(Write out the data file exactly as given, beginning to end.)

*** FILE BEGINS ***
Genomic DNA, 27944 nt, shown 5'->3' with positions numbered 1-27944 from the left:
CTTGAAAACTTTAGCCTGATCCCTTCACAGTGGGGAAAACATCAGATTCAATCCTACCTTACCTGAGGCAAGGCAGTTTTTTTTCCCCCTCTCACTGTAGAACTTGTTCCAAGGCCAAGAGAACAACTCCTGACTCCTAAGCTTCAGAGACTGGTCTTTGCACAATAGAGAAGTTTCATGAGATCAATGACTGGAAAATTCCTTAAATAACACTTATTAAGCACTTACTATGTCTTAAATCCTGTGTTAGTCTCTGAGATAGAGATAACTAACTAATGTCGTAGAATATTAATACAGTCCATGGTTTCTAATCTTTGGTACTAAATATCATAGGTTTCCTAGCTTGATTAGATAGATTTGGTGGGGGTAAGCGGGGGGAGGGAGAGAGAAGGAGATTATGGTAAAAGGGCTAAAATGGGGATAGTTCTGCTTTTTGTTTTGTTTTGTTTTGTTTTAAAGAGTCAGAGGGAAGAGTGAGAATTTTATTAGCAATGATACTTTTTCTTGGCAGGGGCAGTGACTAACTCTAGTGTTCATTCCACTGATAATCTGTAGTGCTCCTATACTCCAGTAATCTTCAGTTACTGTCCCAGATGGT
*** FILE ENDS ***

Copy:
Genomic DNA, 27944 nt, shown 5'->3' with positions numbered 1-27944 from the left:
CTTGAAAACTTTAGCCTGATCCCTTCACAGTGGGGAAAACATCAGATTCAATCCTACCTTACCTGAGGCAAGGCAGTTTTTTTTCCCCCTCTCACTGTAGAACTTGTTCCAAGGCCAAGAGAACAACTCCTGACTCCTAAGCTTCAGAGACTGGTCTTTGCACAATAGAGAAGTTTCATGAGATCAATGACTGGAAAATTCCTTAAATAACACTTATTAAGCACTTACTATGTCTTAAATCCTGTGTTAGTCTCTGAGATAGAGATAACTAACTAATGTCGTAGAATATTAATACAGTCCATGGTTTCTAATCTTTGGTACTAAATATCATAGGTTTCCTAGCTTGATTAGATAGATTTGGTGGGGGTAAGCGGGGGGAGGGAGAGAGAAGGAGATTATGGTAAAAGGGCTAAAATGGGGATAGTTCTGCTTTTTGTTTTGTTTTGTTTTGTTTTAAAGAGTCAGAGGGAAGAGTGAGAATTTTATTAGCAATGATACTTTTTCTTGGCAGGGGCAGTGACTAACTCTAGTGTTCATTCCACTGATAATCTGTAGTGCTCCTATACTCCAGTAATCTTCAGTTACTGTCCCAGATGGT